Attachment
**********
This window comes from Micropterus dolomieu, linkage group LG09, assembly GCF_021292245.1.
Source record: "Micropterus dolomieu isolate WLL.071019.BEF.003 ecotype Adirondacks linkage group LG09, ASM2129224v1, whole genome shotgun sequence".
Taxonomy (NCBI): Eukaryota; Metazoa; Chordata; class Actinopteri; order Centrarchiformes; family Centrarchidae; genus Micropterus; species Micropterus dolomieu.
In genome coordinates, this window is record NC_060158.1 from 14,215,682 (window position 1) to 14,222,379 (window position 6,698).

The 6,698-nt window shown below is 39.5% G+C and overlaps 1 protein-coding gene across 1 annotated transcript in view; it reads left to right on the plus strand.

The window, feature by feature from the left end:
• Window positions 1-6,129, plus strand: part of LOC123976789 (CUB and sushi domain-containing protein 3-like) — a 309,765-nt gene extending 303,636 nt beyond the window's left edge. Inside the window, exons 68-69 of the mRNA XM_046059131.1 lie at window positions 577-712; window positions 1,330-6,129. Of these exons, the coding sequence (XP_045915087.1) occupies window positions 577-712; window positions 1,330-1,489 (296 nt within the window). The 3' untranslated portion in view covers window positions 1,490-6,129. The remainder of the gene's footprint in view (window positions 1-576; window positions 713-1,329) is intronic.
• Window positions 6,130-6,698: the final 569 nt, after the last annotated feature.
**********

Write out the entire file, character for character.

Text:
This window comes from Micropterus dolomieu, linkage group LG09, assembly GCF_021292245.1.
Source record: "Micropterus dolomieu isolate WLL.071019.BEF.003 ecotype Adirondacks linkage group LG09, ASM2129224v1, whole genome shotgun sequence".
Taxonomy (NCBI): Eukaryota; Metazoa; Chordata; class Actinopteri; order Centrarchiformes; family Centrarchidae; genus Micropterus; species Micropterus dolomieu.
In genome coordinates, this window is record NC_060158.1 from 14,215,682 (window position 1) to 14,222,379 (window position 6,698).

The 6,698-nt window shown below is 39.5% G+C and overlaps 1 protein-coding gene across 1 annotated transcript in view; it reads left to right on the plus strand.

The window, feature by feature from the left end:
• Window positions 1-6,129, plus strand: part of LOC123976789 (CUB and sushi domain-containing protein 3-like) — a 309,765-nt gene extending 303,636 nt beyond the window's left edge. Inside the window, exons 68-69 of the mRNA XM_046059131.1 lie at window positions 577-712; window positions 1,330-6,129. Of these exons, the coding sequence (XP_045915087.1) occupies window positions 577-712; window positions 1,330-1,489 (296 nt within the window). The 3' untranslated portion in view covers window positions 1,490-6,129. The remainder of the gene's footprint in view (window positions 1-576; window positions 713-1,329) is intronic.
• Window positions 6,130-6,698: the final 569 nt, after the last annotated feature.